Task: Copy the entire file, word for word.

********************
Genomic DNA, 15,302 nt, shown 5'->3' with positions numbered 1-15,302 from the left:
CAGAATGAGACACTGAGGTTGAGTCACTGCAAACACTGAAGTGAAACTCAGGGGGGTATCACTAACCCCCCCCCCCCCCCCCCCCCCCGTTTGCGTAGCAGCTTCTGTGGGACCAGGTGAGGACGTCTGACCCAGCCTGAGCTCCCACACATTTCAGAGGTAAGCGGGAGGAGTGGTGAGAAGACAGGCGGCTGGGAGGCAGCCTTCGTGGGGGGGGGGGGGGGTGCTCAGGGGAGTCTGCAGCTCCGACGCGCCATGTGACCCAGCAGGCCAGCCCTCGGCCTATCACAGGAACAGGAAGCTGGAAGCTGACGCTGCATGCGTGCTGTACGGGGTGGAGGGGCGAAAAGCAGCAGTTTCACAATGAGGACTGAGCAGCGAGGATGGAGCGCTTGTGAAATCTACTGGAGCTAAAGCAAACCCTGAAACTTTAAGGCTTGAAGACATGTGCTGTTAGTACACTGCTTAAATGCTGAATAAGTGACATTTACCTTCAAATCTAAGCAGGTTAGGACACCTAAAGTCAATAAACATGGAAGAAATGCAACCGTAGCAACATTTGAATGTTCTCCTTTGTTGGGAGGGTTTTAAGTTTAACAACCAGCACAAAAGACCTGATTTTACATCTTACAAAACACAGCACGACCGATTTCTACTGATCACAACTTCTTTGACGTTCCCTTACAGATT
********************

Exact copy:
Genomic DNA, 15,302 nt, shown 5'->3' with positions numbered 1-15,302 from the left:
CAGAATGAGACACTGAGGTTGAGTCACTGCAAACACTGAAGTGAAACTCAGGGGGGTATCACTAACCCCCCCCCCCCCCCCCCCCCCCGTTTGCGTAGCAGCTTCTGTGGGACCAGGTGAGGACGTCTGACCCAGCCTGAGCTCCCACACATTTCAGAGGTAAGCGGGAGGAGTGGTGAGAAGACAGGCGGCTGGGAGGCAGCCTTCGTGGGGGGGGGGGGGGGTGCTCAGGGGAGTCTGCAGCTCCGACGCGCCATGTGACCCAGCAGGCCAGCCCTCGGCCTATCACAGGAACAGGAAGCTGGAAGCTGACGCTGCATGCGTGCTGTACGGGGTGGAGGGGCGAAAAGCAGCAGTTTCACAATGAGGACTGAGCAGCGAGGATGGAGCGCTTGTGAAATCTACTGGAGCTAAAGCAAACCCTGAAACTTTAAGGCTTGAAGACATGTGCTGTTAGTACACTGCTTAAATGCTGAATAAGTGACATTTACCTTCAAATCTAAGCAGGTTAGGACACCTAAAGTCAATAAACATGGAAGAAATGCAACCGTAGCAACATTTGAATGTTCTCCTTTGTTGGGAGGGTTTTAAGTTTAACAACCAGCACAAAAGACCTGATTTTACATCTTACAAAACACAGCACGACCGATTTCTACTGATCACAACTTCTTTGACGTTCCCTTACAGATT